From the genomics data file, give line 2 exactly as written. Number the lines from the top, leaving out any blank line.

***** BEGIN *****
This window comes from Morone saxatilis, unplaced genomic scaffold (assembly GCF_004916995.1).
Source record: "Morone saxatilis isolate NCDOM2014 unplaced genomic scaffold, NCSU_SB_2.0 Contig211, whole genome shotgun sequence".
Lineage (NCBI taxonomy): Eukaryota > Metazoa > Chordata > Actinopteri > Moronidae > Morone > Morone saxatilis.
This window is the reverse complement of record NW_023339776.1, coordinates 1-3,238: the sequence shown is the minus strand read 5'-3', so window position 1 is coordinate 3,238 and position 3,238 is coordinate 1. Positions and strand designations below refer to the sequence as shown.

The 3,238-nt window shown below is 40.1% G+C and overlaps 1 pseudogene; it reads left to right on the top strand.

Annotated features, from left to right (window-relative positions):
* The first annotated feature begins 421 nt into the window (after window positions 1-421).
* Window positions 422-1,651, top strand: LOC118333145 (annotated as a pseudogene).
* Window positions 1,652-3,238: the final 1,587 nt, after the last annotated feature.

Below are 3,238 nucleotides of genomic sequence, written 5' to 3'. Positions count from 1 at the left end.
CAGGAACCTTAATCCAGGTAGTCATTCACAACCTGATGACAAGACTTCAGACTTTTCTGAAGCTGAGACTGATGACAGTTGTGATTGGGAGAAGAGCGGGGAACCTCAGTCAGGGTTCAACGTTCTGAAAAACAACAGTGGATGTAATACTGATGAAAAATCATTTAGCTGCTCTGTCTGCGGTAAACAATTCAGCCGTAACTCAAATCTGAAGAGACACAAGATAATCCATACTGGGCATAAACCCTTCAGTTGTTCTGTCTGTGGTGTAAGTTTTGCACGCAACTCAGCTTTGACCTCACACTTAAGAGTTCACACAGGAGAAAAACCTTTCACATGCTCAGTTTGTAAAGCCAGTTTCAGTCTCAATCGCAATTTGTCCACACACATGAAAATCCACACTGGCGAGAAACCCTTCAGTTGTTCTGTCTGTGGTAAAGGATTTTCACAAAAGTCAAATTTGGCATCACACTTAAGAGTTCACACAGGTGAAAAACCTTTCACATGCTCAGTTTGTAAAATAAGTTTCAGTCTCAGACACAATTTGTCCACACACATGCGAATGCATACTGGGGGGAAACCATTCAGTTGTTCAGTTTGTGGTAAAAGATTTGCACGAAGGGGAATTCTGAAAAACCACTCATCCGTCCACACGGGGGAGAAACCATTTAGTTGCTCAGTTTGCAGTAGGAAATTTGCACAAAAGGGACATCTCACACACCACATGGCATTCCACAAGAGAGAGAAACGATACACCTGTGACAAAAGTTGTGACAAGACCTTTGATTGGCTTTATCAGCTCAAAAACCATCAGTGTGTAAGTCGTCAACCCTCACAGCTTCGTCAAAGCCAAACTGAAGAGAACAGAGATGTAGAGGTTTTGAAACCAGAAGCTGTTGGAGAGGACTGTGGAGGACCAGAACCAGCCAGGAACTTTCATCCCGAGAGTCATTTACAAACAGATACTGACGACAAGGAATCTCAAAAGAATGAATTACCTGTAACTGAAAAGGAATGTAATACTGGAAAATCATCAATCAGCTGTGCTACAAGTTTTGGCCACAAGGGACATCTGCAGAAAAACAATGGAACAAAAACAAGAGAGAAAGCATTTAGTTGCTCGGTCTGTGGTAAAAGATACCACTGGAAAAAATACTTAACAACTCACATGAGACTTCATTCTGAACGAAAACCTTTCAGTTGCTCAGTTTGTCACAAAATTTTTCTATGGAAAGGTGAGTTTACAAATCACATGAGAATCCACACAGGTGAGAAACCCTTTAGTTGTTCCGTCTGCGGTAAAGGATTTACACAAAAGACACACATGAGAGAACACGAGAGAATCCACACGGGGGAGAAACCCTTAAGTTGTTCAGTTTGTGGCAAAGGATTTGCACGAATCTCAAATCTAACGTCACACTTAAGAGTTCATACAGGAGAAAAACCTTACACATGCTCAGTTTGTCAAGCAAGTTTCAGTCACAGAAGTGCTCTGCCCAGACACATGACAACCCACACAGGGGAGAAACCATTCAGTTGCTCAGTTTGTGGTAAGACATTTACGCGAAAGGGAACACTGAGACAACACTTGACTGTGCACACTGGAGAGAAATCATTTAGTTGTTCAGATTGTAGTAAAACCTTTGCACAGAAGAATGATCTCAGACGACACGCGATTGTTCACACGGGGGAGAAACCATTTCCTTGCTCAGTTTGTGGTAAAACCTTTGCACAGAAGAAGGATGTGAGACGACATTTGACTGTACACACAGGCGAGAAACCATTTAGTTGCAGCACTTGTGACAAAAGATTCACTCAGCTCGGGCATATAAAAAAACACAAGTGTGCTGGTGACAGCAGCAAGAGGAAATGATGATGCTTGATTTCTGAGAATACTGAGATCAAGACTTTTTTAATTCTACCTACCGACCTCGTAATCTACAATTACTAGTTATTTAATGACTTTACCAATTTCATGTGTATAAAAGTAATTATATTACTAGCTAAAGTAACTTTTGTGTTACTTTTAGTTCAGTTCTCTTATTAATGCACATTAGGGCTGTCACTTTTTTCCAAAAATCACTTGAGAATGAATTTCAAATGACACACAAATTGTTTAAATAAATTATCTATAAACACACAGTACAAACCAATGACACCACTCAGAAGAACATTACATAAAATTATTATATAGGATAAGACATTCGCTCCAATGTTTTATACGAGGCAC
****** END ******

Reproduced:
Source record: "Morone saxatilis isolate NCDOM2014 unplaced genomic scaffold, NCSU_SB_2.0 Contig211, whole genome shotgun sequence".